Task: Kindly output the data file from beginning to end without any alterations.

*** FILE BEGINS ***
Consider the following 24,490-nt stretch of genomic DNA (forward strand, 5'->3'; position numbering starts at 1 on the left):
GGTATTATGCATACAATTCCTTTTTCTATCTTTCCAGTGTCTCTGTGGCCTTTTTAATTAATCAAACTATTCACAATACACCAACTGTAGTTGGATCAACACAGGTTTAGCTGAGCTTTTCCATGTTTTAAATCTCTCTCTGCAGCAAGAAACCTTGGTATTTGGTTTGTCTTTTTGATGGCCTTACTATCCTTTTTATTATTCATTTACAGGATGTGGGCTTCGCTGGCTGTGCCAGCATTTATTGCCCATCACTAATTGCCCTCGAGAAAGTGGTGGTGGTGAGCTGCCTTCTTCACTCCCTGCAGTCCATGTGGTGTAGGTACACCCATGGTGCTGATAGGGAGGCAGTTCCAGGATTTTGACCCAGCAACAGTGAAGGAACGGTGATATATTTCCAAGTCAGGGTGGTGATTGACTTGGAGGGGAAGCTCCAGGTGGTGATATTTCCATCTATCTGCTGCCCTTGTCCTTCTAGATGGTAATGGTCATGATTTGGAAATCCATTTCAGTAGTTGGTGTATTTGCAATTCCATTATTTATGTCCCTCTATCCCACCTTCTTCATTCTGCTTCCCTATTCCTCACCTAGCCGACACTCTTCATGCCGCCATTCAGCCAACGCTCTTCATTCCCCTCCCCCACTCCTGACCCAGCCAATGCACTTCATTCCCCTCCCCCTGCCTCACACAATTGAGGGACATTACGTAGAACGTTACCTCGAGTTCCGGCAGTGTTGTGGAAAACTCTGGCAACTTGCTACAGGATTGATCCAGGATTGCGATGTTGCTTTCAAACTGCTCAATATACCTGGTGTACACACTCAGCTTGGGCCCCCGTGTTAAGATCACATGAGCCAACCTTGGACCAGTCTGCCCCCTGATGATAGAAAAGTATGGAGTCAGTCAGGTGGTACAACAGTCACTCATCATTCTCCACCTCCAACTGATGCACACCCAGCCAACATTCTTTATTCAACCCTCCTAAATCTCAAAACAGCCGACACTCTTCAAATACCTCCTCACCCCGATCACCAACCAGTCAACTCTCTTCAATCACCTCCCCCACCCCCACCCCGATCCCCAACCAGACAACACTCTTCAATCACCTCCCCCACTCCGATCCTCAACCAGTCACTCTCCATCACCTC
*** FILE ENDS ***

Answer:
Consider the following 24,490-nt stretch of genomic DNA (forward strand, 5'->3'; position numbering starts at 1 on the left):
GGTATTATGCATACAATTCCTTTTTCTATCTTTCCAGTGTCTCTGTGGCCTTTTTAATTAATCAAACTATTCACAATACACCAACTGTAGTTGGATCAACACAGGTTTAGCTGAGCTTTTCCATGTTTTAAATCTCTCTCTGCAGCAAGAAACCTTGGTATTTGGTTTGTCTTTTTGATGGCCTTACTATCCTTTTTATTATTCATTTACAGGATGTGGGCTTCGCTGGCTGTGCCAGCATTTATTGCCCATCACTAATTGCCCTCGAGAAAGTGGTGGTGGTGAGCTGCCTTCTTCACTCCCTGCAGTCCATGTGGTGTAGGTACACCCATGGTGCTGATAGGGAGGCAGTTCCAGGATTTTGACCCAGCAACAGTGAAGGAACGGTGATATATTTCCAAGTCAGGGTGGTGATTGACTTGGAGGGGAAGCTCCAGGTGGTGATATTTCCATCTATCTGCTGCCCTTGTCCTTCTAGATGGTAATGGTCATGATTTGGAAATCCATTTCAGTAGTTGGTGTATTTGCAATTCCATTATTTATGTCCCTCTATCCCACCTTCTTCATTCTGCTTCCCTATTCCTCACCTAGCCGACACTCTTCATGCCGCCATTCAGCCAACGCTCTTCATTCCCCTCCCCCACTCCTGACCCAGCCAATGCACTTCATTCCCCTCCCCCTGCCTCACACAATTGAGGGACATTACGTAGAACGTTACCTCGAGTTCCGGCAGTGTTGTGGAAAACTCTGGCAACTTGCTACAGGATTGATCCAGGATTGCGATGTTGCTTTCAAACTGCTCAATATACCTGGTGTACACACTCAGCTTGGGCCCCCGTGTTAAGATCACATGAGCCAACCTTGGACCAGTCTGCCCCCTGATGATAGAAAAGTATGGAGTCAGTCAGGTGGTACAACAGTCACTCATCATTCTCCACCTCCAACTGATGCACACCCAGCCAACATTCTTTATTCAACCCTCCTAAATCTCAAAACAGCCGACACTCTTCAAATACCTCCTCACCCCGATCACCAACCAGTCAACTCTCTTCAATCACCTCCCCCACCCCCACCCCGATCCCCAACCAGACAACACTCTTCAATCACCTCCCCCACTCCGATCCTCAACCAGTCACTCTCCATCACCTC